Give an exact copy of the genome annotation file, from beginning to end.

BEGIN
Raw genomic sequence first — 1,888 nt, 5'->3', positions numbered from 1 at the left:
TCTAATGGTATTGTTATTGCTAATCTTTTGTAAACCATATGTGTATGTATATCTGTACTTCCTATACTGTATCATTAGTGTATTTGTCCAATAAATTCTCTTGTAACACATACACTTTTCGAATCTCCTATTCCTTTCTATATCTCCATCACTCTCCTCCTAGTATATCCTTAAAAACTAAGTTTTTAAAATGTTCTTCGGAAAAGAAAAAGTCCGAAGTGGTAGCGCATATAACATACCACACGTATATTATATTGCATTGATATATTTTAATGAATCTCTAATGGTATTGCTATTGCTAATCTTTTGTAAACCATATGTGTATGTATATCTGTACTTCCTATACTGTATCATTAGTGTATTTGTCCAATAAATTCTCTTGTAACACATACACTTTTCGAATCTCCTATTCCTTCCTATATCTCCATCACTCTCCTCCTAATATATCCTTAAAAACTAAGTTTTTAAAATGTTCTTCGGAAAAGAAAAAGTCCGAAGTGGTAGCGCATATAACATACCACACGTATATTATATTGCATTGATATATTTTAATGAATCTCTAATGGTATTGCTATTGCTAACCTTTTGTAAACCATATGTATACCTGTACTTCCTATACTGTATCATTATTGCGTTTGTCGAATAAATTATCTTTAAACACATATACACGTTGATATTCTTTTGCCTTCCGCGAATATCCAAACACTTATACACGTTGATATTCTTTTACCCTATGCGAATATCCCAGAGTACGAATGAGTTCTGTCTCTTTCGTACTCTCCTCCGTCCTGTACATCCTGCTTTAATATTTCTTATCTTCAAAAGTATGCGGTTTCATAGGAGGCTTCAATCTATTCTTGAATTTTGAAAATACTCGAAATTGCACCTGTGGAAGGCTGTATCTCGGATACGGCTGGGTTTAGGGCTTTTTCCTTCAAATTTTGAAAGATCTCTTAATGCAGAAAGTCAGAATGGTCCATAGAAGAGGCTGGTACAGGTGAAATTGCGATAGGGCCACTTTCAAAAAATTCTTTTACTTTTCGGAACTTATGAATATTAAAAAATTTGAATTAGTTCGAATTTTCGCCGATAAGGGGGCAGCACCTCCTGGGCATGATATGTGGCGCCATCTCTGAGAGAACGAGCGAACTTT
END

Raw genomic sequence first — 1,888 nt, 5'->3', positions numbered from 1 at the left:
TCTAATGGTATTGTTATTGCTAATCTTTTGTAAACCATATGTGTATGTATATCTGTACTTCCTATACTGTATCATTAGTGTATTTGTCCAATAAATTCTCTTGTAACACATACACTTTTCGAATCTCCTATTCCTTTCTATATCTCCATCACTCTCCTCCTAGTATATCCTTAAAAACTAAGTTTTTAAAATGTTCTTCGGAAAAGAAAAAGTCCGAAGTGGTAGCGCATATAACATACCACACGTATATTATATTGCATTGATATATTTTAATGAATCTCTAATGGTATTGCTATTGCTAATCTTTTGTAAACCATATGTGTATGTATATCTGTACTTCCTATACTGTATCATTAGTGTATTTGTCCAATAAATTCTCTTGTAACACATACACTTTTCGAATCTCCTATTCCTTCCTATATCTCCATCACTCTCCTCCTAATATATCCTTAAAAACTAAGTTTTTAAAATGTTCTTCGGAAAAGAAAAAGTCCGAAGTGGTAGCGCATATAACATACCACACGTATATTATATTGCATTGATATATTTTAATGAATCTCTAATGGTATTGCTATTGCTAACCTTTTGTAAACCATATGTATACCTGTACTTCCTATACTGTATCATTATTGCGTTTGTCGAATAAATTATCTTTAAACACATATACACGTTGATATTCTTTTGCCTTCCGCGAATATCCAAACACTTATACACGTTGATATTCTTTTACCCTATGCGAATATCCCAGAGTACGAATGAGTTCTGTCTCTTTCGTACTCTCCTCCGTCCTGTACATCCTGCTTTAATATTTCTTATCTTCAAAAGTATGCGGTTTCATAGGAGGCTTCAATCTATTCTTGAATTTTGAAAATACTCGAAATTGCACCTGTGGAAGGCTGTATCTCGGATACGGCTGGGTTTAGGGCTTTTTCCTTCAAATTTTGAAAGATCTCTTAATGCAGAAAGTCAGAATGGTCCATAGAAGAGGCTGGTACAGGTGAAATTGCGATAGGGCCACTTTCAAAAAATTCTTTTACTTTTCGGAACTTATGAATATTAAAAAATTTGAATTAGTTCGAATTTTCGCCGATAAGGGGGCAGCACCTCCTGGGCATGATATGTGGCGCCATCTCTGAGAGAACGAGCGAACTTT